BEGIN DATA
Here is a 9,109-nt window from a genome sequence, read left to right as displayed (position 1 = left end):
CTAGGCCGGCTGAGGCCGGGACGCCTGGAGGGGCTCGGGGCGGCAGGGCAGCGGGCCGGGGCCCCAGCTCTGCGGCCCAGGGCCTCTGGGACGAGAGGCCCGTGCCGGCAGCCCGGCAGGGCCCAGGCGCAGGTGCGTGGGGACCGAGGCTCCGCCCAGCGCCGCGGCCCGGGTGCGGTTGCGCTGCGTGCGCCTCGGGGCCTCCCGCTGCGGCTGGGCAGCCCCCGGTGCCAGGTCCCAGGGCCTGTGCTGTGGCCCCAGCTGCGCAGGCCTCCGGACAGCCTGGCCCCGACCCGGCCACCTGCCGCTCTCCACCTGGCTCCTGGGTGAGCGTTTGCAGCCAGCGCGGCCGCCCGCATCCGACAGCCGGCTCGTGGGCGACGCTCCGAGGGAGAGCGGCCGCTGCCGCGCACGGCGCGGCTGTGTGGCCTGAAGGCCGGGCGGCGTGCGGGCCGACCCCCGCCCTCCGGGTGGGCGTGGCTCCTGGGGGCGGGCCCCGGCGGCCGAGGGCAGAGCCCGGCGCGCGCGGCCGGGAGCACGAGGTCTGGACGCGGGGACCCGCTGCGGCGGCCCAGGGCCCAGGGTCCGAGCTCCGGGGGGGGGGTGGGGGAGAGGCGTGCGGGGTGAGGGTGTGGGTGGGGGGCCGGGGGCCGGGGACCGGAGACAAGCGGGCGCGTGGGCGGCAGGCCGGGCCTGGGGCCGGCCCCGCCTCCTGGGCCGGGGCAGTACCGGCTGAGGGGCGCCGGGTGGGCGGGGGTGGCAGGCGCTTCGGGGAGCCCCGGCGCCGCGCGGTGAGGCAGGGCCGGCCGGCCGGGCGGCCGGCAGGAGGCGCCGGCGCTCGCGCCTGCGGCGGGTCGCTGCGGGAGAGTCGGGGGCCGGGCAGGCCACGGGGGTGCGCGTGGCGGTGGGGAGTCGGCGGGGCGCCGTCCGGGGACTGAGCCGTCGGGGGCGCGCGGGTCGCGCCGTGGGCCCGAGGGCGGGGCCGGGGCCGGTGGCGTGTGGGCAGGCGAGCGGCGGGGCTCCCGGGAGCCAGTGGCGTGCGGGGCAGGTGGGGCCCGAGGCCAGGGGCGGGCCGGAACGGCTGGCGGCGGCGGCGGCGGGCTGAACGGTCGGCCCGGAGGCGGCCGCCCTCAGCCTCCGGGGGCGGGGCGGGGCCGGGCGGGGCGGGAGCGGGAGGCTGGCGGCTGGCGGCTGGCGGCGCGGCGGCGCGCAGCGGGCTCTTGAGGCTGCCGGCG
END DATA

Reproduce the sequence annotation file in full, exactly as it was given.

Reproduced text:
Here is a 9,109-nt window from a genome sequence, read left to right as displayed (position 1 = left end):
CTAGGCCGGCTGAGGCCGGGACGCCTGGAGGGGCTCGGGGCGGCAGGGCAGCGGGCCGGGGCCCCAGCTCTGCGGCCCAGGGCCTCTGGGACGAGAGGCCCGTGCCGGCAGCCCGGCAGGGCCCAGGCGCAGGTGCGTGGGGACCGAGGCTCCGCCCAGCGCCGCGGCCCGGGTGCGGTTGCGCTGCGTGCGCCTCGGGGCCTCCCGCTGCGGCTGGGCAGCCCCCGGTGCCAGGTCCCAGGGCCTGTGCTGTGGCCCCAGCTGCGCAGGCCTCCGGACAGCCTGGCCCCGACCCGGCCACCTGCCGCTCTCCACCTGGCTCCTGGGTGAGCGTTTGCAGCCAGCGCGGCCGCCCGCATCCGACAGCCGGCTCGTGGGCGACGCTCCGAGGGAGAGCGGCCGCTGCCGCGCACGGCGCGGCTGTGTGGCCTGAAGGCCGGGCGGCGTGCGGGCCGACCCCCGCCCTCCGGGTGGGCGTGGCTCCTGGGGGCGGGCCCCGGCGGCCGAGGGCAGAGCCCGGCGCGCGCGGCCGGGAGCACGAGGTCTGGACGCGGGGACCCGCTGCGGCGGCCCAGGGCCCAGGGTCCGAGCTCCGGGGGGGGGGTGGGGGAGAGGCGTGCGGGGTGAGGGTGTGGGTGGGGGGCCGGGGGCCGGGGACCGGAGACAAGCGGGCGCGTGGGCGGCAGGCCGGGCCTGGGGCCGGCCCCGCCTCCTGGGCCGGGGCAGTACCGGCTGAGGGGCGCCGGGTGGGCGGGGGTGGCAGGCGCTTCGGGGAGCCCCGGCGCCGCGCGGTGAGGCAGGGCCGGCCGGCCGGGCGGCCGGCAGGAGGCGCCGGCGCTCGCGCCTGCGGCGGGTCGCTGCGGGAGAGTCGGGGGCCGGGCAGGCCACGGGGGTGCGCGTGGCGGTGGGGAGTCGGCGGGGCGCCGTCCGGGGACTGAGCCGTCGGGGGCGCGCGGGTCGCGCCGTGGGCCCGAGGGCGGGGCCGGGGCCGGTGGCGTGTGGGCAGGCGAGCGGCGGGGCTCCCGGGAGCCAGTGGCGTGCGGGGCAGGTGGGGCCCGAGGCCAGGGGCGGGCCGGAACGGCTGGCGGCGGCGGCGGCGGGCTGAACGGTCGGCCCGGAGGCGGCCGCCCTCAGCCTCCGGGGGCGGGGCGGGGCCGGGCGGGGCGGGAGCGGGAGGCTGGCGGCTGGCGGCTGGCGGCGCGGCGGCGCGCAGCGGGCTCTTGAGGCTGCCGGCG